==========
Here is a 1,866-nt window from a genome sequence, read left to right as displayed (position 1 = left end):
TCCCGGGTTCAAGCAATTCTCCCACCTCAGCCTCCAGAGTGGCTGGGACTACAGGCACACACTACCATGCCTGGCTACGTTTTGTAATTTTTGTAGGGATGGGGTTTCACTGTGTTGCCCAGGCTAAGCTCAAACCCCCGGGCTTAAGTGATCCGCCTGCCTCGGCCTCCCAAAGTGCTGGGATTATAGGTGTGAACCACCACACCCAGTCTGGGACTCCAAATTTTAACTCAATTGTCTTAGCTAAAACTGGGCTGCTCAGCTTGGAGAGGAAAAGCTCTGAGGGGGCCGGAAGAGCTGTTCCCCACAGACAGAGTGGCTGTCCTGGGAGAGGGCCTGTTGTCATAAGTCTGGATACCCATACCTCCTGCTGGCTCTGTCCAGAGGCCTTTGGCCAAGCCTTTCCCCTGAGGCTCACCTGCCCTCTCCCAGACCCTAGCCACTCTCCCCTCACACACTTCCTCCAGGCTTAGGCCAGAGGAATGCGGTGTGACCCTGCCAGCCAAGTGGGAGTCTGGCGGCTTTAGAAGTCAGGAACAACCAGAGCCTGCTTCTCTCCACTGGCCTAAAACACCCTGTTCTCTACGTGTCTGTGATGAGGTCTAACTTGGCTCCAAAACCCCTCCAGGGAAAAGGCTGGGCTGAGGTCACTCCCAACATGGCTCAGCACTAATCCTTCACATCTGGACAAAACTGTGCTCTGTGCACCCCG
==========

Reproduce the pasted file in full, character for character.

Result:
Here is a 1,866-nt window from a genome sequence, read left to right as displayed (position 1 = left end):
TCCCGGGTTCAAGCAATTCTCCCACCTCAGCCTCCAGAGTGGCTGGGACTACAGGCACACACTACCATGCCTGGCTACGTTTTGTAATTTTTGTAGGGATGGGGTTTCACTGTGTTGCCCAGGCTAAGCTCAAACCCCCGGGCTTAAGTGATCCGCCTGCCTCGGCCTCCCAAAGTGCTGGGATTATAGGTGTGAACCACCACACCCAGTCTGGGACTCCAAATTTTAACTCAATTGTCTTAGCTAAAACTGGGCTGCTCAGCTTGGAGAGGAAAAGCTCTGAGGGGGCCGGAAGAGCTGTTCCCCACAGACAGAGTGGCTGTCCTGGGAGAGGGCCTGTTGTCATAAGTCTGGATACCCATACCTCCTGCTGGCTCTGTCCAGAGGCCTTTGGCCAAGCCTTTCCCCTGAGGCTCACCTGCCCTCTCCCAGACCCTAGCCACTCTCCCCTCACACACTTCCTCCAGGCTTAGGCCAGAGGAATGCGGTGTGACCCTGCCAGCCAAGTGGGAGTCTGGCGGCTTTAGAAGTCAGGAACAACCAGAGCCTGCTTCTCTCCACTGGCCTAAAACACCCTGTTCTCTACGTGTCTGTGATGAGGTCTAACTTGGCTCCAAAACCCCTCCAGGGAAAAGGCTGGGCTGAGGTCACTCCCAACATGGCTCAGCACTAATCCTTCACATCTGGACAAAACTGTGCTCTGTGCACCCCG